Multistage stochastic financial modelling. J. Mulvey, Princeton.
Matrices provided by Ed Rothberg, Silicon Graphics, Inc.
From the paper:
A. Berger, J. Mulvey, E. Rothberg, and R. Vanderbei,
"Solving multistage stochastic programs using tree dissection,"
tech. report SOR-97-07, Program in Statistics and Operations
Research
Ed Rothberg, email: rothberg :at the domain: multnomah.engr.sgi.com
John Mulvey, email: mulvey :at the domain: macbeth.Princeton.edu
A stochastic programming matrix in an interior-point algorithm
for financial portfolio optimization.
Random nonzero values added (finan512.rsa) by Tim Davis. The values were
then modified to ensure that the matrix was symmetric positive definite.
This matrix is quite strange, and appears to be highly sensitive to
tie-breaking issues, or some other phenomenon... See the paper, above,
for a description of the phenomenon.
The following ordering algorithms were run
on a Sparc-10. AMDperm is the Approximate Minimum Degree method, with
various "elbow room" sizes (see TR-94-038),
based on upper bounds on the external degree.
AMDtry3 is AMD with a different tie-breaking strategy. oldAMDt is the same
as MA27, except that exact degree computations are replaced with an upper
bound on the true degree. initMD is MA27, and origMD is a modification in MUPS
that ignores the computation of degrees above a certain threshold. MMD is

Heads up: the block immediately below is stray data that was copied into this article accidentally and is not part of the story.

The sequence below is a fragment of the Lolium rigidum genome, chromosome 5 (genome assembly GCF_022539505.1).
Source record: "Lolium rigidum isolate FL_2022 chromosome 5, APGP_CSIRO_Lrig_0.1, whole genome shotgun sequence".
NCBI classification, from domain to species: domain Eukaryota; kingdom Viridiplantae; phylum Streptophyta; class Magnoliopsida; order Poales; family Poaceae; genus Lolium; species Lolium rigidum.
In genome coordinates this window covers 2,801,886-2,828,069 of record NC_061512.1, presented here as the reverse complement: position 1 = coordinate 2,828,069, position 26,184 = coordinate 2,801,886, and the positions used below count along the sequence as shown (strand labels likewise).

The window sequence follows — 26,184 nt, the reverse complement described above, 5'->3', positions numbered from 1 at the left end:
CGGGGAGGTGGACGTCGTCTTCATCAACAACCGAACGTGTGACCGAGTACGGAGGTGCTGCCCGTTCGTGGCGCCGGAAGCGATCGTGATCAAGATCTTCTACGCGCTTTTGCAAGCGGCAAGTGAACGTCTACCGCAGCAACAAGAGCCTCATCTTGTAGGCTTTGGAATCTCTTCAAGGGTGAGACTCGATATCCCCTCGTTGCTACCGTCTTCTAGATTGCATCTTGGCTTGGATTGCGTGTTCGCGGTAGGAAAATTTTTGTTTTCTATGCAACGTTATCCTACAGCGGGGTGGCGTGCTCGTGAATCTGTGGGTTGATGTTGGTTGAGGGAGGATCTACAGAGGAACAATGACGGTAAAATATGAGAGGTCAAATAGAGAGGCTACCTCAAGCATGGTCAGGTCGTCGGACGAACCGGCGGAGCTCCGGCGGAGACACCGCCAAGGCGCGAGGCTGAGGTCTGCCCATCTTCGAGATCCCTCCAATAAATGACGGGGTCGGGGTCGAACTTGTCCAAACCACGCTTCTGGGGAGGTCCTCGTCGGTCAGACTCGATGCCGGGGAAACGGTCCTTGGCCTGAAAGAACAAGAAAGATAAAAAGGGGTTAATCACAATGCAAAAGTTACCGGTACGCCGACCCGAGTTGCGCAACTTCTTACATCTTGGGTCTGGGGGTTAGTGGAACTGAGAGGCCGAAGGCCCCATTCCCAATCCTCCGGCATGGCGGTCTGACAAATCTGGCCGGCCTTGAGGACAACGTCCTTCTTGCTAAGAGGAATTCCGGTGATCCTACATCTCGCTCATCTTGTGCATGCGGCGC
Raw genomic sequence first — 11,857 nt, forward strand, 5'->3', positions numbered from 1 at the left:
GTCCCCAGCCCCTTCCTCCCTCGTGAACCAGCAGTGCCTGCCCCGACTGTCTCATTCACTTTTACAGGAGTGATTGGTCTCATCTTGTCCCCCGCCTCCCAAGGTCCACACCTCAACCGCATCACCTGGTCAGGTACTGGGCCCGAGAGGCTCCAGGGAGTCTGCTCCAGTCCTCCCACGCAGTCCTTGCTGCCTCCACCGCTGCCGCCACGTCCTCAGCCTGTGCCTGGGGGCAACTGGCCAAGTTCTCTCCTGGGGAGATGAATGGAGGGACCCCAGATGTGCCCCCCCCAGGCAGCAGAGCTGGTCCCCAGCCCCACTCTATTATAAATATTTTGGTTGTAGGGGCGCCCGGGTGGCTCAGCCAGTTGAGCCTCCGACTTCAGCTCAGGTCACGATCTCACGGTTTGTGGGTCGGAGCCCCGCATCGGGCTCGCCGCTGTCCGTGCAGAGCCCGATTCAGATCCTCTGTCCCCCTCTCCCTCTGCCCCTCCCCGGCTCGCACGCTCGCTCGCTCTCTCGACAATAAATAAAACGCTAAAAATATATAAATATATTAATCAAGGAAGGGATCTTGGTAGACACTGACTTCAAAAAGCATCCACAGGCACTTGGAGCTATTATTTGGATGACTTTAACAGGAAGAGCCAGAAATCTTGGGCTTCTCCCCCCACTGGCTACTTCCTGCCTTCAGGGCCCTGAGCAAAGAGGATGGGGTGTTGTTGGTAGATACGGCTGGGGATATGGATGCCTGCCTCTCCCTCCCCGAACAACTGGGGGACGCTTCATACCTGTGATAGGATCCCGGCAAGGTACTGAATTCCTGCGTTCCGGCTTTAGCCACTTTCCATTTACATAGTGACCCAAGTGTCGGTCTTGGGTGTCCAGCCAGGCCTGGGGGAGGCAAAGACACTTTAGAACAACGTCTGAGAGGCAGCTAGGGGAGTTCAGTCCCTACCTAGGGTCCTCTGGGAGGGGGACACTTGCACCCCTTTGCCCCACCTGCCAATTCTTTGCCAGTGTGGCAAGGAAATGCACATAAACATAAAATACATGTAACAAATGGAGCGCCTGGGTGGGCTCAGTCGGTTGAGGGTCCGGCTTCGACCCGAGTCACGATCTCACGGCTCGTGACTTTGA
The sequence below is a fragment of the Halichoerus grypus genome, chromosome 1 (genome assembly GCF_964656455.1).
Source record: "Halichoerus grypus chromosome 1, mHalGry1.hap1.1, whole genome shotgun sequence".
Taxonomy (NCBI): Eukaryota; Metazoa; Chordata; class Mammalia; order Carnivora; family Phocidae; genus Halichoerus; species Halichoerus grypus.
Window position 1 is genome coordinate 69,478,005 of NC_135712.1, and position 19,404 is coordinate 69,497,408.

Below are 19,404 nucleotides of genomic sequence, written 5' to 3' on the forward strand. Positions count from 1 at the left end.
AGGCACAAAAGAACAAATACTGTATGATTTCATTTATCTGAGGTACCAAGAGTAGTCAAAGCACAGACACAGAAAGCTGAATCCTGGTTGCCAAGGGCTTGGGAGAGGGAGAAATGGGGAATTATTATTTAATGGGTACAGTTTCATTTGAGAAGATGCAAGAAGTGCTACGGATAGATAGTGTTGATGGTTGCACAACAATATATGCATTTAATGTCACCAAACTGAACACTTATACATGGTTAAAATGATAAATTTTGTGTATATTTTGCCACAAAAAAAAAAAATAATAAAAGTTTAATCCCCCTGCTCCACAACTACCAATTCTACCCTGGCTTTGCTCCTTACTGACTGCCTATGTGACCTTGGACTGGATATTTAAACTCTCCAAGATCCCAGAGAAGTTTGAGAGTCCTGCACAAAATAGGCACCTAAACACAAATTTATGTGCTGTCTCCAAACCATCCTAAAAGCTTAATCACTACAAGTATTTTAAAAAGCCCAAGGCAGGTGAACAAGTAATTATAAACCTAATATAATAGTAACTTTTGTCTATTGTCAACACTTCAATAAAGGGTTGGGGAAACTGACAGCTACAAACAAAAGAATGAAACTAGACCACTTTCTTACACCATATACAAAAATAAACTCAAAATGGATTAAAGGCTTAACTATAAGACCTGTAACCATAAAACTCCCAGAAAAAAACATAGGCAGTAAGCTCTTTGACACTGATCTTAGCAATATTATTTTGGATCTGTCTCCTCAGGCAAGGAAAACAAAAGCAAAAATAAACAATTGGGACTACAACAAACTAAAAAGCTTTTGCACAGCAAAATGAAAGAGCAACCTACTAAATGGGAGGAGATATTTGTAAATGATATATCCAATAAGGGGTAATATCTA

Joseph Liu's multiple minimum degree algorithm (with delta = 0, 1, and 2).
ND is the nested dissection algorithm in Sparspak, and QMD is the minimum
degree ordering algorithm in Sparspak. The columns in the table are
the number of nonzeros in L, the Mflops needed to compute L, the ordering
time, the number of garbage collections, the memory usage (excluding O(n)-size
arrays), and the number of size-n work arrays.
NOTE: Lnz is the number of nonzeros in the strictly lower diagonal part.
The A+AT number is the number of off-diagonal nonzeros in A+A^T.
Since this is a symmetric matrix, that's just the nonzeros in A minus n.
Matrix Portfolio/finan512.psa.gz n 74752 Anz 596992 A+AT 522240 -
Method:delta/elbow Lnz LL^Tmflops time comp memory O(n)usage
AMDperm: 3361993 1035.385920 5.53 0 833747 8
AMDperm:4 3361993 1035.385920 5.47 0 833747 8
AMDperm:3 3361993 1035.385920 5.63 1 776090 8
AMDperm:2 3361993 1035.385920 5.66 1 671745 8
AMDperm:1 3361993 1035.385920 5.64 1 671745 8
AMDtry3: 2522769 536.937792 5.18 0 797305 9
oldAMDt: 9285069 14968.698880 5.90 0 996344 8
initMD: 9285069 14968.315904 10.07 0 1000263 7
origMD: 9237356 14654.392320 6.56 0 1036206 7
MMD:0 6432433 5933.023232 292.65 0 522240 7
MMD:1 6432433 5933.025280 291.97 0 522240 7
MMD:2 6432433 5933.025280 278.82 0 522240 7
ND: 8530875 3412.739840 6.20 0 522240 5
QMD: 4345895 2121.354368 970.03 0 522240 9
These minimum degree algorithms do show large variations in ordering times for
other matrices, but they usually produce comparable results. This matrix
(finan512) is a very unusual exception. The bcsstk30 matrix shows
more typical relative results, for example:
Matrix HB/bcsstk30.psa n 28924 Anz 2043492 A+AT 2014568 -
Method:delta/elbow Lnz LL^Tmflops time comp memory O(n)usage
AMDperm: 3768625 899.876992 2.30 0 2088703 8
AMDperm:4 3768625 899.876992 2.31 0 2088703 8
AMDperm:3 3768625 899.876992 2.29 0 2088703 8
AMDperm:2 3768625 899.876992 2.31 0 2088703 8
AMDperm:1 3768625 899.876992 2.76 1 2072417 8
AMDtry3: 3764679 916.359040 2.32 0 2088942 9
oldAMDt: 4518625 1363.998720 2.23 0 2107723 8
initMD: 4583033 1409.133568 2.66 0 2107538 7
origMD: 4487456 1336.230912 2.73 0 2135673 7
MMD:0 3849328 938.700288 4.63 0 2014568 7
MMD:1 3863974 955.433984 4.53 0 2014568 7
MMD:2 3886867 963.582848 4.29 0 2014568 7
ND: 5743266 2204.590848 12.11 0 2014568 5
QMD: 4689554 1586.877184 59.55 0 2014568 9